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I can’t remember the last time I sat down and did absolutely nothing.
Nothing is for lazy people, for the ones who aren’t ready to seize every moment of their lives to do something productive, to be of benefit, to do something different.
I have to do something new every day so I don’t have to be the same person I was yesterday.
I have to squeeze every minute to the last drop so I can finish the unending tasks I have, to close the 1,000 opened tabs in my mind (and that don’t seem to end).
I have to finish the necessary life tasks: fixing whatever’s wrong with my car, cleaning up unnecessary folders and documents on my laptop, clearing my phone cache, doing my grocery shopping, doing my nails, waxing, checking up on my friends and family, making plans with friends I haven’t seen in so long, and so on.
I have to do things on my to-do list: writing that chapter that’s been on hold for a while, catching up on my gym schedule, reading the book that’s been on my shelf for the past week (staring at me and scolding me for leaving it as a prey to dust), finishing the portrait I started painting months ago…
Well, you get the gist of it.
And where do I often end up? Filling my day with so many tasks that none of them get finished.
I did write a book, but it took me three years to publish it.
I’m almost done with my manuscript for my new trilogy, but I’m barely sending one query per week.
I’ve been postponing a meet-up with a friend I haven’t seen in a while (and whom I love) because of the many tasks that could wait but somehow pass off as extremely important.
And I’ve gotten to a point where I stopped for a second, overwhelmed with everything I’ve been doing.
I felt like I’ve been doing a bit of this and that every day, and I never actually finish anything and end up missing out on so many things.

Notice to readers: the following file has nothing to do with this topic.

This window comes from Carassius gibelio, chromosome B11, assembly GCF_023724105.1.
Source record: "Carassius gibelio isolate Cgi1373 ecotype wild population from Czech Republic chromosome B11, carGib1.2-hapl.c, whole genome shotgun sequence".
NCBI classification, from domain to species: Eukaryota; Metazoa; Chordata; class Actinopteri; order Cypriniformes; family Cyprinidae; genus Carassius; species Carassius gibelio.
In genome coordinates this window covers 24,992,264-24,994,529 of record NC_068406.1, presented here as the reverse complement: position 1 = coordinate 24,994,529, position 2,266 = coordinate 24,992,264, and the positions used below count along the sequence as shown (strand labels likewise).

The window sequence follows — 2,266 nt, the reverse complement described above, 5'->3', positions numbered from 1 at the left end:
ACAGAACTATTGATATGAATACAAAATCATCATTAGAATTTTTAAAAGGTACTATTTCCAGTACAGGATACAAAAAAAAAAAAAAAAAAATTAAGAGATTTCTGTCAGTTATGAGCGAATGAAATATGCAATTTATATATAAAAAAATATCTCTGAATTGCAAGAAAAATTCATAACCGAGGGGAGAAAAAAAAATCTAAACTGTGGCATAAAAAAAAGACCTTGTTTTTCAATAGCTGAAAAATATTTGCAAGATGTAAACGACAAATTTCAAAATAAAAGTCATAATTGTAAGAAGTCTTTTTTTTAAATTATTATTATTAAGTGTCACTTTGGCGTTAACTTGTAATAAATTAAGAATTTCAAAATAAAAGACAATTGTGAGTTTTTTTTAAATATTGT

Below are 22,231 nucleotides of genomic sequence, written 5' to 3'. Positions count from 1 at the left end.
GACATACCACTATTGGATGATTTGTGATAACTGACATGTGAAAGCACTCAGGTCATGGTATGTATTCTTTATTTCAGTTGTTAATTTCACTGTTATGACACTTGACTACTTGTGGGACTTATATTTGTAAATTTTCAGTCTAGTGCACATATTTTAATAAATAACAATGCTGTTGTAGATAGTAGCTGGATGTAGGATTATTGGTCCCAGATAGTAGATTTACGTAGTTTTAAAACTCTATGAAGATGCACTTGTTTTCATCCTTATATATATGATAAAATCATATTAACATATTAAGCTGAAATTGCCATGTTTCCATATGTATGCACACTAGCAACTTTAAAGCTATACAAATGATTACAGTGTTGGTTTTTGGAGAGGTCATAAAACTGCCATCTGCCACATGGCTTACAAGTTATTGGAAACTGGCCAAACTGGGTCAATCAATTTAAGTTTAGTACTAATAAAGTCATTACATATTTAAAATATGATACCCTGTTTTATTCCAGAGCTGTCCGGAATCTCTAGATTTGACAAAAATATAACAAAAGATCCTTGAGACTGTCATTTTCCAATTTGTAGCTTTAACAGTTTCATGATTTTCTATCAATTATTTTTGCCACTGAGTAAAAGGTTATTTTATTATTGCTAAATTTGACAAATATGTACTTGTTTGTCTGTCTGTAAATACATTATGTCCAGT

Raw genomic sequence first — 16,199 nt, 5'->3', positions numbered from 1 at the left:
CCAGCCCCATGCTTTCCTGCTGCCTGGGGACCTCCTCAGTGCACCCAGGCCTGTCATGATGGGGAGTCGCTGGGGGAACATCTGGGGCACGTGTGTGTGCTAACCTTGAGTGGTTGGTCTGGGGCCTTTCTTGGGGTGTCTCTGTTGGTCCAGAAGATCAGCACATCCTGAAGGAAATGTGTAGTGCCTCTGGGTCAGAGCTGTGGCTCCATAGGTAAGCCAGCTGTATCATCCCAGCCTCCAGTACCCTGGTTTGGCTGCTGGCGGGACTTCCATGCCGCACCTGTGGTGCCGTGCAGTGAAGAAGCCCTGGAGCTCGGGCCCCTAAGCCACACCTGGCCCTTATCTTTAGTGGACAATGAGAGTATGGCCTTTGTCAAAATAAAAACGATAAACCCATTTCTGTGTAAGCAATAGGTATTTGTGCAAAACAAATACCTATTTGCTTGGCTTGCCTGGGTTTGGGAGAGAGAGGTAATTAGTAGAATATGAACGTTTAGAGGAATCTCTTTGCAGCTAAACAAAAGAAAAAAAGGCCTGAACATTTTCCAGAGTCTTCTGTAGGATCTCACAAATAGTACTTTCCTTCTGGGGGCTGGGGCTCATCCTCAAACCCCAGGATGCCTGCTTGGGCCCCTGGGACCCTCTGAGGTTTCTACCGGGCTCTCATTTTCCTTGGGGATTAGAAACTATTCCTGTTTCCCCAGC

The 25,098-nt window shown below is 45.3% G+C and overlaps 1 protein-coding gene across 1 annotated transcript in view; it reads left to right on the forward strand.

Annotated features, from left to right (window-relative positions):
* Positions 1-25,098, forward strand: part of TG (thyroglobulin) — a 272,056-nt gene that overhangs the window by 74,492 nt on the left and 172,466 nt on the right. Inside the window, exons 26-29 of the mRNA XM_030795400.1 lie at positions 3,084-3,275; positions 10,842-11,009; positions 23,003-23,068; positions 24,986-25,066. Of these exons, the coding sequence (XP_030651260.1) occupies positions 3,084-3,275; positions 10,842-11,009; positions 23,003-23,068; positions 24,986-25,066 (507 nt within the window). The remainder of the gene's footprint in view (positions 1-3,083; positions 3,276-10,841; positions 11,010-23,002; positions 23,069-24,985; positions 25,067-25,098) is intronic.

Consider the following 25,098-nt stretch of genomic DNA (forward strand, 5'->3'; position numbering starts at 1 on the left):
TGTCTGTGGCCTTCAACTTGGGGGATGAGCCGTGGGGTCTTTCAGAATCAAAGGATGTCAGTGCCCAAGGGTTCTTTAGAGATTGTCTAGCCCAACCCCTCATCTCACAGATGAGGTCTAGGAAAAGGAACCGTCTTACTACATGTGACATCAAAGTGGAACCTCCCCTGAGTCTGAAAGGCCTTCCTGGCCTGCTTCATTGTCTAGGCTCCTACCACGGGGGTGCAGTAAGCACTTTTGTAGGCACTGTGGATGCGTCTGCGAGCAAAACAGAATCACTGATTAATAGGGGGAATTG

And I’m not talking about missing out on lunch dates and a trip to the movies, as good as they sound.
I’m missing out on taking care of myself and my mental health.
We need to think of our mind as a being by itself.
Just like physical exertion should entail physical rest, exertion of the mind should entail “mind rest.”
How often do we underestimate the power of sitting still in silence without doing anything, absolutely nothing?
I’m not saying we should barely move and embrace laziness, but we must find balance.
I have been seeking busyness my entire life, ever since I graduated from school. From the first day of university, I studied and worked full-time. I woke up, went to work, then to classes, then to my other work, then home to study, and ended up sleeping at midnight then waking up at 6 a.m. (not to mention sleep insomnia).
I realized that I made friends with busyness because I was afraid of sitting with my own thoughts. Somehow, the silence was frightening. It was frightening because it was never complete silence; it was always accompanied by thoughts I dared not visit and that I buried behind a tight door in my mind and memories.
That’s why I drowned in so many tasks that I created for myself, but which became detrimental to my mental health.
So, what if…what if these thoughts are only scary because we don’t visit them and they turned into something dark and unknown? What if they are similar to the sea when we first learn how to swim?
We may think this pool is so deep and we won’t be able to float, but once we jump in and gently move our arms and legs, we see ourselves floating and there’s really nothing to be afraid of anymore.
I’m not one to generalize an advice and say that it should work for everyone. But it is something to think about.
We need our mental rest. We need to take a moment and truly, actually breathe.
However and whenever that works for us, we need to squeeze in time to do absolutely nothing.